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HOM: What do you think about the way hip hop has fused Caribbean aspects into popular music today? Specifically, Drake comes to mind.

VP: I think it is a good idea because it shows that music as a whole is created for everyone. And if you can infuse your music with my music, it is better for everyone. It gives a variation of sounds; when I listen to the hip-hop cross over it is so nice to hear the beat with a mixture of other beats within. It is fresh and new, I like that.

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HOM: As demand for music, and physical material (vinyl, CD, digital) has changed, we’re curious to hear about what you’re selling in the store and what is demand now.

VP: Before the download came about, 90% of sales were on CD’s but it has changed and the download has caused the sales on the CD to drop – at the same time, the vinyl has picked up! I would say we’re still doing 50% CD but definitely have a surge in vinyl. We are rereleasing the vinyl’s now for the young generation who knows reggae, but wasn’t born during that time. It is really exciting to see how the music is catching onto the younger generation and they are going back.

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HOM: As you now know, House of Marley will be releasing our very first turntable this summer. For those just getting into vinyl, what do you recommend?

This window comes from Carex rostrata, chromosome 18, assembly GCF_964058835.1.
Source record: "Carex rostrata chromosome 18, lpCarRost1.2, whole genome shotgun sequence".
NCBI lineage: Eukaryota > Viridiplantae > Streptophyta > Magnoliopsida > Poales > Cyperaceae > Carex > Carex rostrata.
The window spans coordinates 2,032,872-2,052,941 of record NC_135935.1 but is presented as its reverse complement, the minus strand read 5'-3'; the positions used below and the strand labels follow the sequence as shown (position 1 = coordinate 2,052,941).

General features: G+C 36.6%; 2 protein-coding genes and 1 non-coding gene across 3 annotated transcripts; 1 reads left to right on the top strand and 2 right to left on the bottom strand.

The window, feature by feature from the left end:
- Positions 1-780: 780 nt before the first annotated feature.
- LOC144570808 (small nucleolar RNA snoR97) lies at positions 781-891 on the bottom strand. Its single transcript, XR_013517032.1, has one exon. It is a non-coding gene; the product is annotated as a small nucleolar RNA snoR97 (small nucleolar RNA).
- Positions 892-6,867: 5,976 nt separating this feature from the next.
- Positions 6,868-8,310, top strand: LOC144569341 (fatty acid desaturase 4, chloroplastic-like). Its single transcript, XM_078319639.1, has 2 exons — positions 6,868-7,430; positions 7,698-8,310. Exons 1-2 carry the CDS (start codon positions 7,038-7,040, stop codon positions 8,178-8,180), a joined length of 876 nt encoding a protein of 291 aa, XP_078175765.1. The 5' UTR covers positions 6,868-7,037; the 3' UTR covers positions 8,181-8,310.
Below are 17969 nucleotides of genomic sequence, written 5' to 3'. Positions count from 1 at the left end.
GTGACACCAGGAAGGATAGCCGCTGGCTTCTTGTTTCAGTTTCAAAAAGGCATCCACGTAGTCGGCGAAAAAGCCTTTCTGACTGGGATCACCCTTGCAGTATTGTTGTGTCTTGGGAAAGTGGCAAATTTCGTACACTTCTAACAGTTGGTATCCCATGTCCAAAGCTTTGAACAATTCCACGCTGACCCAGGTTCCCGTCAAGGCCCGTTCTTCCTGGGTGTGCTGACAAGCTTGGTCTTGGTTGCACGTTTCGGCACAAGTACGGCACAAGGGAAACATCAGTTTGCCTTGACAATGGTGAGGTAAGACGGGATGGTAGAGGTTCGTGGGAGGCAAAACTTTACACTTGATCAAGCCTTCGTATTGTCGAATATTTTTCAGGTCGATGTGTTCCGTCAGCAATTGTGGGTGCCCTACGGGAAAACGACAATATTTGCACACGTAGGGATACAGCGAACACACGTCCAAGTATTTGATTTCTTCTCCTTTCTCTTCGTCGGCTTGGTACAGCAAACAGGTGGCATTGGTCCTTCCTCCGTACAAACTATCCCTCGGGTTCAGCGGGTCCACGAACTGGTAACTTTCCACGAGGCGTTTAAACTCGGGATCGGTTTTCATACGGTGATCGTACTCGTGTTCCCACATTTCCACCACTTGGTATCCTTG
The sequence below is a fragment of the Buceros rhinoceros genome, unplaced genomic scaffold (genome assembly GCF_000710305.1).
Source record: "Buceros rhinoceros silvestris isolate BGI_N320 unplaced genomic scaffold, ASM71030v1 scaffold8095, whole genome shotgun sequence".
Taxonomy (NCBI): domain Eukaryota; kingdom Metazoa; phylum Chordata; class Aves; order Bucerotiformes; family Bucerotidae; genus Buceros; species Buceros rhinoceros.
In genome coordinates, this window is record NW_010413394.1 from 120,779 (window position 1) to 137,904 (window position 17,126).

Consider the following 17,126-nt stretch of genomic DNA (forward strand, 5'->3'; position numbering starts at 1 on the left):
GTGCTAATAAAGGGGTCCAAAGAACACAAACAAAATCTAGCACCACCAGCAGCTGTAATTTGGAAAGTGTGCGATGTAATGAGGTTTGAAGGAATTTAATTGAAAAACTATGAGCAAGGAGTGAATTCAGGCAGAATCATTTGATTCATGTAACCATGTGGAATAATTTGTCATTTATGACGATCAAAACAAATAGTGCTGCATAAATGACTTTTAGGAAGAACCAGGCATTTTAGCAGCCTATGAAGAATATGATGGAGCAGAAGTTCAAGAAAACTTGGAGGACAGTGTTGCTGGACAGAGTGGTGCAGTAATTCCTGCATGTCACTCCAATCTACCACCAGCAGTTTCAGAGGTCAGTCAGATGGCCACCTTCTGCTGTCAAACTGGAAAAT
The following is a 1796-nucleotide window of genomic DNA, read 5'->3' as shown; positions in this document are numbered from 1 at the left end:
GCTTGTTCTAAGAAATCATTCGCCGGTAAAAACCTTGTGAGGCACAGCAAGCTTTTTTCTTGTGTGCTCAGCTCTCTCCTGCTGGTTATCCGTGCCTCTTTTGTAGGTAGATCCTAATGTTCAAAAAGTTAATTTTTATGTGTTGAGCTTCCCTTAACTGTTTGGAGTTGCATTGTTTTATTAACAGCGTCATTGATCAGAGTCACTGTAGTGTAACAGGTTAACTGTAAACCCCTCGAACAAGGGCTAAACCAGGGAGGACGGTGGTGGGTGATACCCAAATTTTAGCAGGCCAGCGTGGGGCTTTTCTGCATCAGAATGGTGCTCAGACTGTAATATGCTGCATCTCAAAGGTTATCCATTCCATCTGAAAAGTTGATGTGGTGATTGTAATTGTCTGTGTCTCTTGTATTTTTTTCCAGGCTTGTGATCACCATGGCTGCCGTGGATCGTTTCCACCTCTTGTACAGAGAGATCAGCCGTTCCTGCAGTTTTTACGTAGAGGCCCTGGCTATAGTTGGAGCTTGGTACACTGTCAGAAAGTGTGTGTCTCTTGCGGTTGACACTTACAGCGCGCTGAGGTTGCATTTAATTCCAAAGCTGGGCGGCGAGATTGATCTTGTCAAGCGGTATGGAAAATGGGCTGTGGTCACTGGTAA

VP: I would say the 45’s are very easy to handle and easy to mix some things – and then LP’s. Vinyl is more authentic and carries a soul with it and makes you feel special inside like it is a heartbeat. It is the beat of your heart and the beat that makes it special.

HOM: Last year at the Libera Awards you received the Lifetime Achievement Award presented by A2IM. You were the first female to receive such a prestigious award in the music industry. What can you say about this?

VP: First and foremost, I had a husband who was willing to let me do whatever I wanted in the business. I am in the store 24/7 because I love what I do. Being a woman it was hard, people would say “You don’t know the music”. When they soon realized I do know the music, they began to trust me to sell them anything. If they don’t know the name of the record, they just have to hum it to me and I will tell them what they are singing. My motto is to get whatever the customer wants.

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HOM: When it comes to embracing change, VP Records is an example of a company that has evolved with the time. What advice would you give to a young musical entrepreneur to do the same and evolve with time?

VP: Do a lot of research, talk to people and don’t be afraid to ask questions. If you don’t know it, ask – don’t assume you know it all. People are kind and they will help you. I’ve noticed through my years that when times are the most difficult, those are the times when you are going to grow more. Don’t be afraid to take that step if you are doing what you love.